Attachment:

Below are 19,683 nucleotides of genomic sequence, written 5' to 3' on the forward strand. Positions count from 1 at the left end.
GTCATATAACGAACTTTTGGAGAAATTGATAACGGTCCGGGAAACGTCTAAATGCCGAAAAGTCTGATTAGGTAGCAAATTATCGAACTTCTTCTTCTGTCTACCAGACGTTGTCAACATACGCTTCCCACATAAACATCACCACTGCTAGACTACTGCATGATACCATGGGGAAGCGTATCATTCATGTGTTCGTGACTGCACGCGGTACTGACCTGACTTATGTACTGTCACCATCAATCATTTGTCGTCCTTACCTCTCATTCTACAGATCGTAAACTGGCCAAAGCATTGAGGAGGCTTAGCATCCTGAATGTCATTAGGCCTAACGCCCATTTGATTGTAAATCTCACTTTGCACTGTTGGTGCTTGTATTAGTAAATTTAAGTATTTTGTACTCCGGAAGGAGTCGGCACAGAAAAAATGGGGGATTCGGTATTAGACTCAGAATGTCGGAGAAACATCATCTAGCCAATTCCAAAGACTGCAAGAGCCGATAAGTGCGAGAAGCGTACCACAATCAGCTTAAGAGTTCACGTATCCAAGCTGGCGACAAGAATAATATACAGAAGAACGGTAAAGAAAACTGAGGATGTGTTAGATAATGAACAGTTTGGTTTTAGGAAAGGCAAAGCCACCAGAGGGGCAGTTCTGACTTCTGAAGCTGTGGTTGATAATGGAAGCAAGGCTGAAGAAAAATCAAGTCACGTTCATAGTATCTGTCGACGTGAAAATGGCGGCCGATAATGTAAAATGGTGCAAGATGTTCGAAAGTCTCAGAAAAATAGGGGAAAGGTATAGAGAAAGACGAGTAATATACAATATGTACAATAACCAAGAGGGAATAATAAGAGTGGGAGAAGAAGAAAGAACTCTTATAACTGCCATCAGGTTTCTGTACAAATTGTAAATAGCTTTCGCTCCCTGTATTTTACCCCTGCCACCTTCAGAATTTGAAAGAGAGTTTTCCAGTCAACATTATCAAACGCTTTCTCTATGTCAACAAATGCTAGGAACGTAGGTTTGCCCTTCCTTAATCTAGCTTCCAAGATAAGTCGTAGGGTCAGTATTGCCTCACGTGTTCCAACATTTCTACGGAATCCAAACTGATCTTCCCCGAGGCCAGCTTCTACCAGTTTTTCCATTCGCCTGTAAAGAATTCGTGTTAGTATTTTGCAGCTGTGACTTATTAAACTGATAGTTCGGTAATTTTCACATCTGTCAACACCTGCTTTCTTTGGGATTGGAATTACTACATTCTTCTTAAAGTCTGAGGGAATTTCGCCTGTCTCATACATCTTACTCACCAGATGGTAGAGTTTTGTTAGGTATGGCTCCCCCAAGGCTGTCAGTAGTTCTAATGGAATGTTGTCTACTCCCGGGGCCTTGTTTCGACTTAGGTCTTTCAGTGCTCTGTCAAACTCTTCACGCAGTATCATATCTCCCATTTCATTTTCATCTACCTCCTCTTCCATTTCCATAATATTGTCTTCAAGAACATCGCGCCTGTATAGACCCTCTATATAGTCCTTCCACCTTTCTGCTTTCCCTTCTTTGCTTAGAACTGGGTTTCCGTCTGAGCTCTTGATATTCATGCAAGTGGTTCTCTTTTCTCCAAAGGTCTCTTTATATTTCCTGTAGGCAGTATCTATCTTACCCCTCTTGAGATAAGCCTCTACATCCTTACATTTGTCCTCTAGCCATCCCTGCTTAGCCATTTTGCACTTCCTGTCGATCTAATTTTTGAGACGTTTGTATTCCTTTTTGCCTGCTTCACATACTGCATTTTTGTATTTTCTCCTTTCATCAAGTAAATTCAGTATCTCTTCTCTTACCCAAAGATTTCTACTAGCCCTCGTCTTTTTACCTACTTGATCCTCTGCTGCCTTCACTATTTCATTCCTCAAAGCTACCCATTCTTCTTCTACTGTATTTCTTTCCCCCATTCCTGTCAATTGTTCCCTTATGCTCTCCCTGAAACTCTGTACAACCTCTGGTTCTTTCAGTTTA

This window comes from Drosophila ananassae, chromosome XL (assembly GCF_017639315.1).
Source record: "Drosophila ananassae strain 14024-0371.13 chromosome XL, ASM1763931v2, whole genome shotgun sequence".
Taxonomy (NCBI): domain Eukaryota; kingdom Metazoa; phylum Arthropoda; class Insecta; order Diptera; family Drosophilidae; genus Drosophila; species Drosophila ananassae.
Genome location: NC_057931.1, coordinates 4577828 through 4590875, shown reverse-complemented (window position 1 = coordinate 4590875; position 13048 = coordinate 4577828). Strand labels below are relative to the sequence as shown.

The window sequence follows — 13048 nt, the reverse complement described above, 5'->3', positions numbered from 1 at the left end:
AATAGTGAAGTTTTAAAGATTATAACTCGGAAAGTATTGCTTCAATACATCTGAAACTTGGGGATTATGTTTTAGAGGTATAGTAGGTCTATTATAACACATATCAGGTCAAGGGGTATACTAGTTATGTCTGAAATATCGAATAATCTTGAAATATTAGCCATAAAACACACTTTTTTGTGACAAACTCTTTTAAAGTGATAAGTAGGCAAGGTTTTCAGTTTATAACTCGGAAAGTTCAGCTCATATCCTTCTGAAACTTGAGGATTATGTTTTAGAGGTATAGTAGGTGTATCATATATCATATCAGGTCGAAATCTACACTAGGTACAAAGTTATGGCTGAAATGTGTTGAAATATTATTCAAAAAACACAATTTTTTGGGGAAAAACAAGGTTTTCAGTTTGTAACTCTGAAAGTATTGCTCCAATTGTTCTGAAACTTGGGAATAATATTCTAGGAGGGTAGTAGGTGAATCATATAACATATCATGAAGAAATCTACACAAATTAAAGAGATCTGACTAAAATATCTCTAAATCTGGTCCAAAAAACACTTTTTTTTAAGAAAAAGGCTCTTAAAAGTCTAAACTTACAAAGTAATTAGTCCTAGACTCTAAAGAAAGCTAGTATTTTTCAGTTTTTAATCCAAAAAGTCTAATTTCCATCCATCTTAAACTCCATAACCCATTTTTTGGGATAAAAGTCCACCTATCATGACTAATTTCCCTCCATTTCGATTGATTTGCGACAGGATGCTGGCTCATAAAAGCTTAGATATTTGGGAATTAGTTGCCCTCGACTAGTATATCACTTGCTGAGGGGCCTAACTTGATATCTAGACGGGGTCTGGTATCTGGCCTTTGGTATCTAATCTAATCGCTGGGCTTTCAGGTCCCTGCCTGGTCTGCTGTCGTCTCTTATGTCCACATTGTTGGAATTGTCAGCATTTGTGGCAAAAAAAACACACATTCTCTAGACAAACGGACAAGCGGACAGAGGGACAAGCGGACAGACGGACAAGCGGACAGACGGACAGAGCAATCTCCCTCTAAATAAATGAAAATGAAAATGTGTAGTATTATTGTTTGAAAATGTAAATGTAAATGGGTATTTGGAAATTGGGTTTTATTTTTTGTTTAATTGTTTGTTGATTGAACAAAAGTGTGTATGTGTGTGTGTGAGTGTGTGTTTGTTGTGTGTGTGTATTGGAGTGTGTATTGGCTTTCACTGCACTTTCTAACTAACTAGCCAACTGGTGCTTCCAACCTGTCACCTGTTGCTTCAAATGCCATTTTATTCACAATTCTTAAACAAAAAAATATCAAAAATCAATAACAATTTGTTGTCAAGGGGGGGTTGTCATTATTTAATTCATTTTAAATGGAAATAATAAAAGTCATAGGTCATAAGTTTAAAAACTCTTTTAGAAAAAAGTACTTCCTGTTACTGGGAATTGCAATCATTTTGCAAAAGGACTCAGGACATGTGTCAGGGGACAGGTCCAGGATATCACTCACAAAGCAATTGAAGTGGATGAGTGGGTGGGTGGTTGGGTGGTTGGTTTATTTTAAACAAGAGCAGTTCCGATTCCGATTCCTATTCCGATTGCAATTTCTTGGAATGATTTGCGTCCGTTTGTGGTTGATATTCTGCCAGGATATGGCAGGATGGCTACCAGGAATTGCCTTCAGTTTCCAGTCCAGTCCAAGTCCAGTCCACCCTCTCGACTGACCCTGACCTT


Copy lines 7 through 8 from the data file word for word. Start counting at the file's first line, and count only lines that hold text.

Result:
The window sequence follows — 13048 nt, the reverse complement described above, 5'->3', positions numbered from 1 at the left end:
AATAGTGAAGTTTTAAAGATTATAACTCGGAAAGTATTGCTTCAATACATCTGAAACTTGGGGATTATGTTTTAGAGGTATAGTAGGTCTATTATAACACATATCAGGTCAAGGGGTATACTAGTTATGTCTGAAATATCGAATAATCTTGAAATATTAGCCATAAAACACACTTTTTTGTGACAAACTCTTTTAAAGTGATAAGTAGGCAAGGTTTTCAGTTTATAACTCGGAAAGTTCAGCTCATATCCTTCTGAAACTTGAGGATTATGTTTTAGAGGTATAGTAGGTGTATCATATATCATATCAGGTCGAAATCTACACTAGGTACAAAGTTATGGCTGAAATGTGTTGAAATATTATTCAAAAAACACAATTTTTTGGGGAAAAACAAGGTTTTCAGTTTGTAACTCTGAAAGTATTGCTCCAATTGTTCTGAAACTTGGGAATAATATTCTAGGAGGGTAGTAGGTGAATCATATAACATATCATGAAGAAATCTACACAAATTAAAGAGATCTGACTAAAATATCTCTAAATCTGGTCCAAAAAACACTTTTTTTTAAGAAAAAGGCTCTTAAAAGTCTAAACTTACAAAGTAATTAGTCCTAGACTCTAAAGAAAGCTAGTATTTTTCAGTTTTTAATCCAAAAAGTCTAATTTCCATCCATCTTAAACTCCATAACCCATTTTTTGGGATAAAAGTCCACCTATCATGACTAATTTCCCTCCATTTCGATTGATTTGCGACAGGATGCTGGCTCATAAAAGCTTAGATATTTGGGAATTAGTTGCCCTCGACTAGTATATCACTTGCTGAGGGGCCTAACTTGATATCTAGACGGGGTCTGGTATCTGGCCTTTGGTATCTAATCTAATCGCTGGGCTTTCAGGTCCCTGCCTGGTCTGCTGTCGTCTCTTATGTCCACATTGTTGGAATTGTCAGCATTTGTGGCAAAAAAAACACACATTCTCTAGACAAACGGACAAGCGGACAGAGGGACAAGCGGACAGACGGACAAGCGGACAGACGGACAGAGCAATCTCCCTCTAAATAAATGAAAATGAAAATGTGTAGTATTATTGTTTGAAAATGTAAATGTAAATGGGTATTTGGAAATTGGGTTTTATTTTTTGTTTAATTGTTTGTTGATTGAACAAAAGTGTGTATGTGTGTGTGTGAGTGTGTGTTTGTTGTGTGTGTGTATTGGAGTGTGTATTGGCTTTCACTGCACTTTCTAACTAACTAGCCAACTGGTGCTTCCAACCTGTCACCTGTTGCTTCAAATGCCATTTTATTCACAATTCTTAAACAAAAAAATATCAAAAATCAATAACAATTTGTTGTCAAGGGGGGGTTGTCATTATTTAATTCATTTTAAATGGAAATAATAAAAGTCATAGGTCATAAGTTTAAAAACTCTTTTAGAAAAAAGTACTTCCTGTTACTGGGAATTGCAATCATTTTGCAAAAGGACTCAGGACATGTGTCAGGGGACAGGTCCAGGATATCACTCACAAAGCAATTGAAGTGGATGAGTGGGTGGGTGGTTGGGTGGTTGGTTTATTTTAAACAAGAGCAGTTCCGATTCCGATTCCTATTCCGATTGCAATTTCTTGGAATGATTTGCGTCCGTTTGTGGTTGATATTCTGCCAGGATATGGCAGGATGGCTACCAGGAATTGCCTTCAGTTTCCAGTCCAGTCCAAGTCCAGTCCACCCTCTCGACTGACCCTGACCTT